By Marjan Golpira

‘Iranian women are yet to discover their self-worth’

January 13, 2018

She is a sharp minded, talented, attentive physician whose broad smile and simple yet polished and chic attire grabs your attention immediately.

Azam Saeidi has been in practice as an OB-GYN, an obstetrician-gynecologist, for the past 21 years and after three years of doctoring she opened her own office.

The fifty-three-year old doctor sees an average of 200 patients per month. It is thus is safe to say that when it comes to female patients she has pretty much seen it all.

She is not just a great doctor but a consultant for many women who need to discuss their medical or sometimes psychological concerns and worries with her, tell their untold stories, and share secrets and painful tales. Over all, they seek refuge in her.

To that end, you can say she is a psychologist in addition to being a physician, but without the degree in psychology, and just through a lot of experience.
Saeidi can write entire books on women and not just in biology but psychology and her every word can have impact on patients.

I recently sat with her in a grand, modern coffee shop in Tehran, very close to her not very long ago office, over a cup of coffee in the company of her son, Amir Reza.

The well-respected Saeidi worked 16 years in a state-run medical facility, Najmieh, where she was officially hired with full benefits. She held various management positions in the center given her skills. She made many changes in the center, opened a painless labor and delivery ward and brought the place to prosperity.

“Pursuing a life of luxury leads a woman to feel run down, that she lives in a rut as if she has been running on a treadmill going nowhere.”

It was informative to hear what Dr. Saeidi had to say on Iranian women’s issue, giving them a list of valuable tips.

1. Saeidi believes that 50 percent of her clients are not physically sick but are in desperate need of consultation.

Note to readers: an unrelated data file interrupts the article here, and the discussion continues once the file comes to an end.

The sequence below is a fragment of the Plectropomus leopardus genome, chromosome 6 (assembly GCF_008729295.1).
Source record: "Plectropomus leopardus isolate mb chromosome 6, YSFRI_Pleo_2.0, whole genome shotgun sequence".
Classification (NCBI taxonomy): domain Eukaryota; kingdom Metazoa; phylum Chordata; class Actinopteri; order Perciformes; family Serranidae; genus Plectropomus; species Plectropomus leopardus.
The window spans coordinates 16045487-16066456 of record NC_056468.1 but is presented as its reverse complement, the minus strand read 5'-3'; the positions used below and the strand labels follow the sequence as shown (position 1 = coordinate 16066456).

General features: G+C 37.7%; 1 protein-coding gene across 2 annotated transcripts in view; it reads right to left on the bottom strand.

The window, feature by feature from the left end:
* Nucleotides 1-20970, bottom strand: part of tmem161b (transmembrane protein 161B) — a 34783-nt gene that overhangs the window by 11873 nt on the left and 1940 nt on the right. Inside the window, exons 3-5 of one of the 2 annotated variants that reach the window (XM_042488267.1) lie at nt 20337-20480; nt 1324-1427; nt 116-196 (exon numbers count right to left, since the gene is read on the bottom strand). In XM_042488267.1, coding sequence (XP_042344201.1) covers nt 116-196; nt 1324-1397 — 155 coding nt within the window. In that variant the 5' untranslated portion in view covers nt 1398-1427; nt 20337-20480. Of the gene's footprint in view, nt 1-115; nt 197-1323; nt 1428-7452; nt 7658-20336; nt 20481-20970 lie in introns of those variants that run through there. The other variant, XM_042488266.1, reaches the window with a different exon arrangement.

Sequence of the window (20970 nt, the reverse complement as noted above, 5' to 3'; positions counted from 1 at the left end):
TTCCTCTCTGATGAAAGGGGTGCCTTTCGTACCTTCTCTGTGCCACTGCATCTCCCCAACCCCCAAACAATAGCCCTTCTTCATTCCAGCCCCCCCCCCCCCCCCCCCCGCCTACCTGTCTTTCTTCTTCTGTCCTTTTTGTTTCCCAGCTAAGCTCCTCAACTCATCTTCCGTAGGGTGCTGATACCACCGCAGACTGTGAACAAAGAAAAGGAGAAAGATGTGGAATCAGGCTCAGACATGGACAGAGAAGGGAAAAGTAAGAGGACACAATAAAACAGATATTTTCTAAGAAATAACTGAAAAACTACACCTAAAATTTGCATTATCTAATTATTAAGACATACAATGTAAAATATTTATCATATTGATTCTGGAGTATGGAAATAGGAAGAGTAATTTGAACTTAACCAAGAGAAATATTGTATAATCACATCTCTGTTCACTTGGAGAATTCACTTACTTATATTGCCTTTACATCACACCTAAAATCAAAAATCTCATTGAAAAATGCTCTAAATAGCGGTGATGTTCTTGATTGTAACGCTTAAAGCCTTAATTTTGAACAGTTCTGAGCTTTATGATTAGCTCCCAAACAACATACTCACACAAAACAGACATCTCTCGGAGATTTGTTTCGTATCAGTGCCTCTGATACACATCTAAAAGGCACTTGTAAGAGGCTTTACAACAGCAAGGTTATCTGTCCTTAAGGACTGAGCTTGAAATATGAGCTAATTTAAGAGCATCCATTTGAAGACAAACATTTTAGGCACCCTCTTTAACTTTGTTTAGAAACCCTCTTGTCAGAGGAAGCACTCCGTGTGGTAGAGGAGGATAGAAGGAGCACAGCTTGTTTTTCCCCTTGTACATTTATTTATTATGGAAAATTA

“After years of experience, I discovered clients referred to me with pelvic pain mostly suffered from psychosomatic disorders.”

She believes part of the problem is that when women receive no love and attention at home from husbands, they tend to get some attention back by expressions of pelvic pain, all related to their emotional needs.

2. She believes when a woman is valued in a society, she enjoys higher self-esteem.

“If a woman is respected in her own society, she can make a better family and consequently a society, as it is known the foundation of a society is practically put in the hands of mothers.”

3. She believes if a woman is capable of understanding her community and has the smarts to analyze her society, she is put in a higher seat of power, because after all, she can examine ideas which can shape the world she lives in.

4. She believes that Iranian women are yet to discover their own self-worth.

“I can say with conviction that out of every 100 women I meet maybe only five to six believe in themselves.”

 “If Iranian women believe in their skills, talents, capabilities, wisdom,  and the capacity to work out their problems, express their bottled up emotions and feelings and release them properly, our society will certainly show signs of improvement.”